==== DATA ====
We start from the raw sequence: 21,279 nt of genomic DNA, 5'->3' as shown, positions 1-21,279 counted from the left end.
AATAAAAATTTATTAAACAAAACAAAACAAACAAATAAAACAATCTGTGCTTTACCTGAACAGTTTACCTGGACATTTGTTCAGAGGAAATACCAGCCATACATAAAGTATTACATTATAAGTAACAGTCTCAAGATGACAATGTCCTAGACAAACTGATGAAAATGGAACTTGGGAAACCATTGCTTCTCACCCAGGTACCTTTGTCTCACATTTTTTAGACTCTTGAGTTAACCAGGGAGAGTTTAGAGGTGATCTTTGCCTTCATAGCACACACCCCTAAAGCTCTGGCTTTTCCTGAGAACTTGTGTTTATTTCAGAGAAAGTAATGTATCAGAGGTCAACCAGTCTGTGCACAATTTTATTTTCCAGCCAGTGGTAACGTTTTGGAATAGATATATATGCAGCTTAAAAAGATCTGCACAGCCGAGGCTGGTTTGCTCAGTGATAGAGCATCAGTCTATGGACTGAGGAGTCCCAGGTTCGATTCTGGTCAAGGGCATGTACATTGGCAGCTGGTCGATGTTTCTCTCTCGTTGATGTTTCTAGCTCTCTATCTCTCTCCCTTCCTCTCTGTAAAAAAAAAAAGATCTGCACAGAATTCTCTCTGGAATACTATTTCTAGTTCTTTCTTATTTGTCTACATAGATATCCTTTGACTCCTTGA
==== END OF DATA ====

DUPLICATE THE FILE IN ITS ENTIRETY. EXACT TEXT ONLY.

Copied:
We start from the raw sequence: 21,279 nt of genomic DNA, 5'->3' as shown, positions 1-21,279 counted from the left end.
AATAAAAATTTATTAAACAAAACAAAACAAACAAATAAAACAATCTGTGCTTTACCTGAACAGTTTACCTGGACATTTGTTCAGAGGAAATACCAGCCATACATAAAGTATTACATTATAAGTAACAGTCTCAAGATGACAATGTCCTAGACAAACTGATGAAAATGGAACTTGGGAAACCATTGCTTCTCACCCAGGTACCTTTGTCTCACATTTTTTAGACTCTTGAGTTAACCAGGGAGAGTTTAGAGGTGATCTTTGCCTTCATAGCACACACCCCTAAAGCTCTGGCTTTTCCTGAGAACTTGTGTTTATTTCAGAGAAAGTAATGTATCAGAGGTCAACCAGTCTGTGCACAATTTTATTTTCCAGCCAGTGGTAACGTTTTGGAATAGATATATATGCAGCTTAAAAAGATCTGCACAGCCGAGGCTGGTTTGCTCAGTGATAGAGCATCAGTCTATGGACTGAGGAGTCCCAGGTTCGATTCTGGTCAAGGGCATGTACATTGGCAGCTGGTCGATGTTTCTCTCTCGTTGATGTTTCTAGCTCTCTATCTCTCTCCCTTCCTCTCTGTAAAAAAAAAAAGATCTGCACAGAATTCTCTCTGGAATACTATTTCTAGTTCTTTCTTATTTGTCTACATAGATATCCTTTGACTCCTTGA